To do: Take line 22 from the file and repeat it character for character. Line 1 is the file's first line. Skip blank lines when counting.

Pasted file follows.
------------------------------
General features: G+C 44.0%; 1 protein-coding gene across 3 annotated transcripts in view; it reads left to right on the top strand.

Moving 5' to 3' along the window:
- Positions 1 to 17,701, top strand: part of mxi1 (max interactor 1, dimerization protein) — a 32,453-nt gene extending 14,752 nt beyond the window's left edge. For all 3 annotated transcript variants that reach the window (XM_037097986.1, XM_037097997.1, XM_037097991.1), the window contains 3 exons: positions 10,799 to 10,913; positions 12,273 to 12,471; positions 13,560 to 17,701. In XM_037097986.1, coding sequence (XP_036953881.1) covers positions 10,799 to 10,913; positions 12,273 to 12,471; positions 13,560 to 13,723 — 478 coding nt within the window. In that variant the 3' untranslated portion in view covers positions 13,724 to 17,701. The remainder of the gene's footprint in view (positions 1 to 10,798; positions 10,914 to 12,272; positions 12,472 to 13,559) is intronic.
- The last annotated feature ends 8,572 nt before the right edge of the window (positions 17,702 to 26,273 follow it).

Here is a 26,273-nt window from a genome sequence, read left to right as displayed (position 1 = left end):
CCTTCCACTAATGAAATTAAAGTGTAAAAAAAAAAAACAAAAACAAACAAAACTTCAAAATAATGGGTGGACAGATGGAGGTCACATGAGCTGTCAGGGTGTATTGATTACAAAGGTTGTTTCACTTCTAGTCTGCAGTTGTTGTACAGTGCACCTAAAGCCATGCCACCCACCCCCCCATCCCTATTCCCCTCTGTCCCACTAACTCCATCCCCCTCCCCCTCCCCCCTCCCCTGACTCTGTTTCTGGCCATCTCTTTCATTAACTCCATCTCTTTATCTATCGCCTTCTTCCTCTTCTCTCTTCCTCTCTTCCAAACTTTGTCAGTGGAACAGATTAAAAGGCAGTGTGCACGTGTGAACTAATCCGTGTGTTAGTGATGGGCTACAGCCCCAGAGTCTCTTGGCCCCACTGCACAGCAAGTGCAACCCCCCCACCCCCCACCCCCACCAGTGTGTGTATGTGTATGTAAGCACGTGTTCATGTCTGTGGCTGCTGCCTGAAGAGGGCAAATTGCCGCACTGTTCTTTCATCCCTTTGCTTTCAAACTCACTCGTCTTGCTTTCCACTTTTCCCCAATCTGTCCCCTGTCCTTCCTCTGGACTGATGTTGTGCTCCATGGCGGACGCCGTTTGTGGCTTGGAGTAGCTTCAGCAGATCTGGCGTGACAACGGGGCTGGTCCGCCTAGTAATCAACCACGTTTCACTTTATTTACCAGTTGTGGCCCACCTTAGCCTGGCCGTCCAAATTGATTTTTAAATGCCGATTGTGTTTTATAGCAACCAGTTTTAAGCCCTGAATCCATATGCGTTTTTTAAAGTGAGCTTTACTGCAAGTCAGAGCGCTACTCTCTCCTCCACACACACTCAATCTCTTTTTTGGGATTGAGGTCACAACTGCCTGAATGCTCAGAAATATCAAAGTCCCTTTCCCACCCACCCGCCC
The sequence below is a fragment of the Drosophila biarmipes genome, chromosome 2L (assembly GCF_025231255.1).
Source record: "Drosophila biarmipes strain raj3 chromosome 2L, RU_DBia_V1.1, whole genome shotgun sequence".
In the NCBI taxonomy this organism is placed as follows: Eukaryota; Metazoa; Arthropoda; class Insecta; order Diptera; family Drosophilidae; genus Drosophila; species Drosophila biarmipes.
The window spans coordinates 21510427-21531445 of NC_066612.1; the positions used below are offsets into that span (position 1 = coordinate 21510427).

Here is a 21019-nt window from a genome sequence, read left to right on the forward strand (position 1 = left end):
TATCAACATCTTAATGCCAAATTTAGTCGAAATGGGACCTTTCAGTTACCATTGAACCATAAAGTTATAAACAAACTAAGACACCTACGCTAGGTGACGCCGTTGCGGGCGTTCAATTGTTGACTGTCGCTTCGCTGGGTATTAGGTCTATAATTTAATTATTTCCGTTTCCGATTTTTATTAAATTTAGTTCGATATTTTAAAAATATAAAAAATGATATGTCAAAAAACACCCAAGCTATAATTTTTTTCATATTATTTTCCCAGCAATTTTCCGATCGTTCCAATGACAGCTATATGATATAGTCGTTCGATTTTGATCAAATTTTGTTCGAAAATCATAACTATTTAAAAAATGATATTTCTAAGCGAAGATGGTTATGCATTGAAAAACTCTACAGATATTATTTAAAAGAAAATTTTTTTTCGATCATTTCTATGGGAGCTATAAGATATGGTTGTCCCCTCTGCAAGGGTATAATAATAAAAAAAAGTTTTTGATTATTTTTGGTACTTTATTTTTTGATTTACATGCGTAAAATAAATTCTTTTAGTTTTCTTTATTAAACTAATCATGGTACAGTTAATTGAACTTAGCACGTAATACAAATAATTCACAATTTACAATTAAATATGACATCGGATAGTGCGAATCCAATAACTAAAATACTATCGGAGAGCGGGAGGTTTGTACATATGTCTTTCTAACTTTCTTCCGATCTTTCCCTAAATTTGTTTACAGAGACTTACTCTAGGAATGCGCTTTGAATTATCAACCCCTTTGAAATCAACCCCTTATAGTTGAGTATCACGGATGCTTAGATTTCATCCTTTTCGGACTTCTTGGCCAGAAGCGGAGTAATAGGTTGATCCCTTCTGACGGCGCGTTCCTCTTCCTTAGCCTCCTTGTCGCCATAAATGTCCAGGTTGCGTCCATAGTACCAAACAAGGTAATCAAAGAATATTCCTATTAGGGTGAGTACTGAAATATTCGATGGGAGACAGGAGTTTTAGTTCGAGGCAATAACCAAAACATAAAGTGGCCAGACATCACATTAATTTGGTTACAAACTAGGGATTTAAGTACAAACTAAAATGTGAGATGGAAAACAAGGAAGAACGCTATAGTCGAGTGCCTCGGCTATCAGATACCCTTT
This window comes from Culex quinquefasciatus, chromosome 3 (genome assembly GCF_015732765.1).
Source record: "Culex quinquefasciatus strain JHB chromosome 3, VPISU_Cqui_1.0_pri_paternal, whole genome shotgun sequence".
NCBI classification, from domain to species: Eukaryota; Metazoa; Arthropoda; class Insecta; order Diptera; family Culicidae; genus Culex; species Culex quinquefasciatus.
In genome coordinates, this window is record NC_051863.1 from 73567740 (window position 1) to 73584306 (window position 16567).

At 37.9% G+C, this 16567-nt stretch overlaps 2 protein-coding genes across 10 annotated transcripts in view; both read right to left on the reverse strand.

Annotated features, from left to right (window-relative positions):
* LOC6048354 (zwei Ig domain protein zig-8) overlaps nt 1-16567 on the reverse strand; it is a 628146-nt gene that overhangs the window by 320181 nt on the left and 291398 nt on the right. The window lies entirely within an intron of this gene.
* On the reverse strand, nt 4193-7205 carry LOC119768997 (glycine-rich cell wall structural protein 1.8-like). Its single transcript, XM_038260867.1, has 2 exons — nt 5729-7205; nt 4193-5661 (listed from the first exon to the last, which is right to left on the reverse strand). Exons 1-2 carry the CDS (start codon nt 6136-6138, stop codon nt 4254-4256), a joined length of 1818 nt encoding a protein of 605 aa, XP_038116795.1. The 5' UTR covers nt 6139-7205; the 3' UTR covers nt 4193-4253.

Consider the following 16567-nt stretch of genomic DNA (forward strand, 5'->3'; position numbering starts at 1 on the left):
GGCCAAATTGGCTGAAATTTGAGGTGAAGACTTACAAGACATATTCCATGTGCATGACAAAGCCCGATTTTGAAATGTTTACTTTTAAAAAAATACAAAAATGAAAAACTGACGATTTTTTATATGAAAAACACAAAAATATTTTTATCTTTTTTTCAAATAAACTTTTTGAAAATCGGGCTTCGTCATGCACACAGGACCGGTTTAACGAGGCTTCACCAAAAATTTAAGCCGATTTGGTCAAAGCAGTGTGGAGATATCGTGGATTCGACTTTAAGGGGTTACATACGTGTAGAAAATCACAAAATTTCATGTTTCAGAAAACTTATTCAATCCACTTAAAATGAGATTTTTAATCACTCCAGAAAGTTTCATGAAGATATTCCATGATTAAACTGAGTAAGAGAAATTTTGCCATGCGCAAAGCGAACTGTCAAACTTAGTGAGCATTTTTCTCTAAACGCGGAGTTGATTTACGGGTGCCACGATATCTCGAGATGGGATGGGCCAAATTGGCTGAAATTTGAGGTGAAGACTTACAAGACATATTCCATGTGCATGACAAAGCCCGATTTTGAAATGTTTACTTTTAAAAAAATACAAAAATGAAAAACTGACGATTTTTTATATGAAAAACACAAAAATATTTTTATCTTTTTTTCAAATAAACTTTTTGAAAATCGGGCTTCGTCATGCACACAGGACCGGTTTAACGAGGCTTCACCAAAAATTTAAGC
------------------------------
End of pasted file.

GGCCAAATTGGCTGAAATTTGAGGTGAAGACTTACAAGACATATTCCATGTGCATGACAAAGCCCGATTTTGAAATGTTTACTTTTAAAAAAATACAAAAATGAAAAACTGACGATTTTTTATATGAAAAACACAAAAATATTTTTATCTTTTTTTCAAATAAACTTTTTGAAAATCGGGCTTCGTCATGCACACAGGACCGGTTTAACGAGGCTTCACCAAAAATTTAAGCCGATTTGGTCAAAGCAGTGTGGAGATATCGTGGATTCGACTTTAAGGGGTTACATACGTGTAGAAAATCACAAAATTTCATGTTTCAGAAAACTTATTCAATCCACTTAAAATGAGATTTTTAATCACTCCAGAAAGTTTCATGAAGATATTCCATGATTAAACTGAGTAAGAGAAATTTTGCCATGCGCAAAGCGAACTGTCAAACTTAGTGAGCATTTTTCTCTAAACGCGGAGTTGATTTACGGGTGCCACGATATCTCGAGATGGGATGGGCCAAATTGGCTGAAATTTGAGGTGAAGACTTACAAGACATATTCCATGTGCATGACAAAGCCCGATTTTGAAATGTTTACTTTTAAAAAAATACAAAAATGAAAAACTGACGATTTTTTATATGAAAAACACAAAAATATTTTTATCTTTTTTTCAAATAAACTTTTTGAAAATCGGGCTTCGTCATGCACACAGGACCGGTTTAACGAGGCTTCACCAAAAATTTAAGC